You write: "Indeed, barring backyard gardening and pedestrian travel, most of us have never paid the true temporal or geographic costs of a product in our lives." I don't understand how this is true. Maybe I don't understand for the same reason I'm puzzled about the other stuff.
And I'm curious how the zero-sum framework treats cold fusion, a prospective energy source so vast it seems unlimited? Thanks for your thought-provoking article.
And like you said; the onus is on society as a whole..
We can't leave it to business, politicians, engineers and such to sort it out within themselves; Not working together is the problem that has got us into this mess.
We certainly need a paradigm shift which needs to have a socio-cultural beginning; We need to change how people think; to do that we need to change how they grow, learn and breed; The way we own up to our house and car, and maintain it; we need to own up to the planet;
As a final note; I believe designers influence society and culture just as much as society inspires them; I think any initiative to increase common-folk education should start with us designers putting in that extra effort and setting an example..
Our designs must stand alone to be viably socio-economically sustainable.
For those who don't know what that means: Your iPhone should be attainable by every economic category. And while doing so it can't harm the planet in its production manufacturing.
People must remember that just because a product uses recycled plastic but has a price tag of $400 doesn't mean it's even close to sustainable.
And where the energy is derived to run/manufacturer that mechanism relates to it's overall performance in terms of environmental sustainment.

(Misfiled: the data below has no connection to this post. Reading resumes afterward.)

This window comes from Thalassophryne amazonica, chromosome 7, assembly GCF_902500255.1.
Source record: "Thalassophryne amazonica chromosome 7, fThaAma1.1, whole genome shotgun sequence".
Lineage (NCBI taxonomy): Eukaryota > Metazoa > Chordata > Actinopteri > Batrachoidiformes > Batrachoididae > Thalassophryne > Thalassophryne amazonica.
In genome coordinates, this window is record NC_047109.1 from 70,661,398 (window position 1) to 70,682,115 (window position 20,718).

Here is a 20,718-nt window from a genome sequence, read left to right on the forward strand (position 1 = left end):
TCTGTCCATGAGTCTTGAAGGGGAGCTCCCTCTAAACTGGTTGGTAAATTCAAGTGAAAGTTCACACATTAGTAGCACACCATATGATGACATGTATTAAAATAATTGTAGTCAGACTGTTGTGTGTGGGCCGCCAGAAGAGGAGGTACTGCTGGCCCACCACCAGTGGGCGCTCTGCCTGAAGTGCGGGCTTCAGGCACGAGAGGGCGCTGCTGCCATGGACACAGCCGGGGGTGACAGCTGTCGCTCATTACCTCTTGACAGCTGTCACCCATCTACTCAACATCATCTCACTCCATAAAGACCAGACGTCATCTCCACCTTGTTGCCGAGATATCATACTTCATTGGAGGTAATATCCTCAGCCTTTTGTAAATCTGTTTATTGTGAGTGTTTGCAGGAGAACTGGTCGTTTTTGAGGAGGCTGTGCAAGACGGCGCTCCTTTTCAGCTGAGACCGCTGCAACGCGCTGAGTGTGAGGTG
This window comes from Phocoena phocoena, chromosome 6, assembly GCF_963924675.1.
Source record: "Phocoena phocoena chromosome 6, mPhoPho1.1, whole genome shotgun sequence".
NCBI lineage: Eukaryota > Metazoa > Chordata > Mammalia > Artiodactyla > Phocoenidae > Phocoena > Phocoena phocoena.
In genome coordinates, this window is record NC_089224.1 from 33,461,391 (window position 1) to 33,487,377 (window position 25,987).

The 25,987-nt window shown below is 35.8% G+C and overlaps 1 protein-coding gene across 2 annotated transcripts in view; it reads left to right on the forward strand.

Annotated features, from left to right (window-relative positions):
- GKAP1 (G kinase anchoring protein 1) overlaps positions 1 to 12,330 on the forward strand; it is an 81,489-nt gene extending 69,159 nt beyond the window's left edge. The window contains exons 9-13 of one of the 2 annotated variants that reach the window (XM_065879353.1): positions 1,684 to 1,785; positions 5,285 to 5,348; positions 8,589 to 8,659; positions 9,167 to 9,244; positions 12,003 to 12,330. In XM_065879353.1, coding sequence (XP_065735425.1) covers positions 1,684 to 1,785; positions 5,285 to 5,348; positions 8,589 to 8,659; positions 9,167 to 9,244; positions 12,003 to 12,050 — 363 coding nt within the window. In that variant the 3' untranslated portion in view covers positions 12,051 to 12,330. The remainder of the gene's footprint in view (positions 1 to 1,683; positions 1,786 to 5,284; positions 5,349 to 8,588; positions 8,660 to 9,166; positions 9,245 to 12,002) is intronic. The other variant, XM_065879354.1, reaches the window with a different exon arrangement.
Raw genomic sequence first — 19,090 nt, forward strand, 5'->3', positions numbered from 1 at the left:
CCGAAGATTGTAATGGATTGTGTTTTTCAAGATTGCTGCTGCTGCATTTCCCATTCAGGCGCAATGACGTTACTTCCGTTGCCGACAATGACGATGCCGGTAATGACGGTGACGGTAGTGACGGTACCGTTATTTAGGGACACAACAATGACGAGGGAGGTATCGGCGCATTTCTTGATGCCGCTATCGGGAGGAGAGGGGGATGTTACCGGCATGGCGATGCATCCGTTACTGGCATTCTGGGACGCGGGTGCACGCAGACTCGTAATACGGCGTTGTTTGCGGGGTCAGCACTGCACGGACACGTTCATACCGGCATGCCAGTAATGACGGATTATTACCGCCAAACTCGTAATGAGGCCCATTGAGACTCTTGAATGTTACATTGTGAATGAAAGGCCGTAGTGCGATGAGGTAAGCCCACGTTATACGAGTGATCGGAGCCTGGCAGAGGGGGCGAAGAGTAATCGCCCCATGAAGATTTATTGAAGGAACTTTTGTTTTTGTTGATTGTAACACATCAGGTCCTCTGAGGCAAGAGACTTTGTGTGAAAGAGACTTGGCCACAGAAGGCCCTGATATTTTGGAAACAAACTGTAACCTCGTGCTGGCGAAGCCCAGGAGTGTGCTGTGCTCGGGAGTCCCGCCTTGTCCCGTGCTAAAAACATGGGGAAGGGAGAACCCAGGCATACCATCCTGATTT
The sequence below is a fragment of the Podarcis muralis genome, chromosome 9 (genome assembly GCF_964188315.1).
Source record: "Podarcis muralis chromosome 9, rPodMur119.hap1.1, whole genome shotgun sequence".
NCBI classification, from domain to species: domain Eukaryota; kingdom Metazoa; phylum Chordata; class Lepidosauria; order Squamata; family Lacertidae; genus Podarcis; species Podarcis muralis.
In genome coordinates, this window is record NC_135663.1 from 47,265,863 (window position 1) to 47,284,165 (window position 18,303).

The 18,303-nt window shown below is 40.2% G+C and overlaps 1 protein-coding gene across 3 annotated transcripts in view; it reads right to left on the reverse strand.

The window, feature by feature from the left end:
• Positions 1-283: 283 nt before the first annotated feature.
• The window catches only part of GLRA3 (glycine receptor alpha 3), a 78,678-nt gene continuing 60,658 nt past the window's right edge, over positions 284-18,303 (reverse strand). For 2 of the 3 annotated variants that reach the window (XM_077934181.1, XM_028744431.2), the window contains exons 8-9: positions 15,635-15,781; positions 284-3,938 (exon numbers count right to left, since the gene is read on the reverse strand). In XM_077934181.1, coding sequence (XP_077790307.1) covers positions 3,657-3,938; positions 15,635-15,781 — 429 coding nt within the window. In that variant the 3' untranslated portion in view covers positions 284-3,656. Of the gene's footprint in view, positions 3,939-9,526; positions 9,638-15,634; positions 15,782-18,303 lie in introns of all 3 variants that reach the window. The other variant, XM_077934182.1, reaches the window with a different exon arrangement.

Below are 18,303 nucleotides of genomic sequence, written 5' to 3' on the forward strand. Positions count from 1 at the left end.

We have a long road ahead and even though I throughly agree with the Kyoto Protocol I think it's just smoke and mirrors in relation to Robert Blinn's excellent article!
When the commons seemed infinite, they could be ignored by all. Now that we know they are finite, they can be ignored by none.
And that pretty much sums it up from an economic perspective. Sustainable economic theory itself is an outlier. Anyone who includes it in their cost calculus is bound to make irrational choices relative to those who don't, or vice versa to far worse effect. It means that until we accurately price the commons, no one can make wise decisions about the costs of anything, which undermines the power of Adam Smith's invisible hand. Though I'm tempted to get into more economic detail to defend my apolitical critique from ideological assault, I'll close with the simplest non-economic argument I know.
You don't keep your car exhaust running by your bedside table.
Debating how long we can keep this up is missing the entire point. Every one of us knows deep down that real sustainability is a good idea. It's just that we're worried that the person next to us would rather wait another couple of years before they start paying for it. That's called an iterated prisoner's dilemma, and it's starting to look like we only get to play a few more rounds 'till we run out of chips.